We catch up with the Cluetts in this episode of the Magpie Tales.
From the 1940s onward, George and Martha Cluett had been a permanent part of the uptown and downtown art scenes. Liz Smith regularly ended her columns about art galas with “and of course the ubiquitous Cluetts were on hand”. Rarely spending time at their one-bedroom fourth floor walk up on Perry Street, they would attend multiple openings each evening, reportedly living on a diet of champagne, peanuts, and their ever lit cigarettes.
It was Truman who started the rumor that Who’s Afraid of Virginia Woolf? was based on them, and then Princess Lee spread that story all over Montauk that summer, and by Labor Day it was accepted as fact all over Manhattan. The Cluetts and Albee had to take out an ad in The Voice to set the record straight. It was easy to see how such a story got started. The Cluetts did love to drink and argue loudly, and once at Max’s Kansas City, Lou Reed complained that the Velvet Underground couldn’t be heard because of George and Martha drowning them out.
To call the Cluetts artists would be extremely generous. George’s paintings were really quite terrible. Usually smudges of green and umber that were supposed to represent other galaxies or the interior of his psyche. He also wrote plays that he self produced at CBGBs and Max’s Kansas City and were typically about a misunderstood artist trying to put on a play about the expanding of the universe and trying to get money with the actor playing the lead going out into the audience with his hat in his hand.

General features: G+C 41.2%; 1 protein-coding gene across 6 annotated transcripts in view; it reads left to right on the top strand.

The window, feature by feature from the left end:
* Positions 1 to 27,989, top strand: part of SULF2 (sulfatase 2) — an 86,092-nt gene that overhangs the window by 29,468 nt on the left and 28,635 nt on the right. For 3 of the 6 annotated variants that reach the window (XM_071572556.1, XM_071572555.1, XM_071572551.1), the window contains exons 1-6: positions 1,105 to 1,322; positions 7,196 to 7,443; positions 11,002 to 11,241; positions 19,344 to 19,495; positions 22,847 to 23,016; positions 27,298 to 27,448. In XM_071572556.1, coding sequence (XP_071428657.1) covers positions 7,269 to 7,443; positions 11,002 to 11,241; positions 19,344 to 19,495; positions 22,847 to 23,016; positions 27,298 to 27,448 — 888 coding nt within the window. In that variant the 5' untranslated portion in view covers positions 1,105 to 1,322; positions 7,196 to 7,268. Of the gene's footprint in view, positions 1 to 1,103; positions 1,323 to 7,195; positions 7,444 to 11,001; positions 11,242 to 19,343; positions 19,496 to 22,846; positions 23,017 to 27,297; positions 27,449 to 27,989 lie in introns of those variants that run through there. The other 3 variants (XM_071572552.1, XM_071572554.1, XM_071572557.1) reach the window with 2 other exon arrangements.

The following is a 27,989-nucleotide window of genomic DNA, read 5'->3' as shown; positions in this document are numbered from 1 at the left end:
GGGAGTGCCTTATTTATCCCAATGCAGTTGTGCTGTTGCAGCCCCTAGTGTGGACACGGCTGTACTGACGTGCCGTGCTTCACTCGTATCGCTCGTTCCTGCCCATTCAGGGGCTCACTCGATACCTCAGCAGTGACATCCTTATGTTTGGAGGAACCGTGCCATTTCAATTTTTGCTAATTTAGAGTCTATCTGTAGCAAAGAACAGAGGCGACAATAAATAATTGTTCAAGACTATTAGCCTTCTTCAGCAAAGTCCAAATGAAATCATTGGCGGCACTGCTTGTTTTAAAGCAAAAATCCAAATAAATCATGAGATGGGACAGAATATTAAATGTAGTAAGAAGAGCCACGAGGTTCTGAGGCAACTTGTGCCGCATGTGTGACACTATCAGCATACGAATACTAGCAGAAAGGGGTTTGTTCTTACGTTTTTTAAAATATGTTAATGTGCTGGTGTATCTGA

Martha described herself as an “impromptu poet” who never wrote down her poems but recited them as they came into her head at parties. “I use air as my writing tablet,” she would say. Usually late in the evening, Martha would go to the mike or the front of the room and begin one of her poems — limericks, actually, with language so coarse and vulgar, that it shocked even the most seasoned of the crowd. “There was a young man from Manhasset” or “Lusty Lola who will blow and mow ya” were typical examples. Martha could create such poems non-stop for easily 90 minutes or until someone pulled her away.
Today in 2012, the Cluetts are still on the scene, though usually going to just one or two events a night not the six to eight that was the norm in their heyday. They seem to have found a way to go to those with more substantial appetizers and pricier champaign. If you see them, be sure to ask them about how they introduced Andy to Brigid and Edie or what Frank Sinatra whispered in Martha’s ear at 1 a.m. at the Black and White Ball.